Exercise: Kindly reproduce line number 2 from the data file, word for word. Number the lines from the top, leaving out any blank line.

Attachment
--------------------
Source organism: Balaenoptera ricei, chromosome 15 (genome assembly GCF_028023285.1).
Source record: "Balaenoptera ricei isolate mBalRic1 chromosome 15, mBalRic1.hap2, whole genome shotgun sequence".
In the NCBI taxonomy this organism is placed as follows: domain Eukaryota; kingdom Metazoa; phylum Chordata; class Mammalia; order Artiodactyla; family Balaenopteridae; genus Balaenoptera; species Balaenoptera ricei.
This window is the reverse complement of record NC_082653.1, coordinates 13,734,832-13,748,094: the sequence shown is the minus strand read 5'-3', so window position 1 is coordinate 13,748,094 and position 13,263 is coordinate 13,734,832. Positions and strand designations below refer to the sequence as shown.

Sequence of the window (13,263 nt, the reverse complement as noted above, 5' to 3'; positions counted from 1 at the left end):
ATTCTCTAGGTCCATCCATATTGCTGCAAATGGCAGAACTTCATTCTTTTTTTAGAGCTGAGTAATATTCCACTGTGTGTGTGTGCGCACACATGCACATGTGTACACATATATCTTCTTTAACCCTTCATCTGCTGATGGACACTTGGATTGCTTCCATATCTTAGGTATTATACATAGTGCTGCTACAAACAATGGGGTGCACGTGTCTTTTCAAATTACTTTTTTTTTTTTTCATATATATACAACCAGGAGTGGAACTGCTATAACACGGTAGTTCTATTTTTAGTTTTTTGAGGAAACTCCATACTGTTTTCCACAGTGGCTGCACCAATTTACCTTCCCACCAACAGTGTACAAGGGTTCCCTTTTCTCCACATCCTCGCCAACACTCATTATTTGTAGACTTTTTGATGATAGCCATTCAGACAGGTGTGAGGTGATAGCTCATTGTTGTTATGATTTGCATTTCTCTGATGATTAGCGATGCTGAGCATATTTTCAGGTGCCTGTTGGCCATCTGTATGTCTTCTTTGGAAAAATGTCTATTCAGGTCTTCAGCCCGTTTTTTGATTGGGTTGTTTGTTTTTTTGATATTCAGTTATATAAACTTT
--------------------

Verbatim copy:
Source record: "Balaenoptera ricei isolate mBalRic1 chromosome 15, mBalRic1.hap2, whole genome shotgun sequence".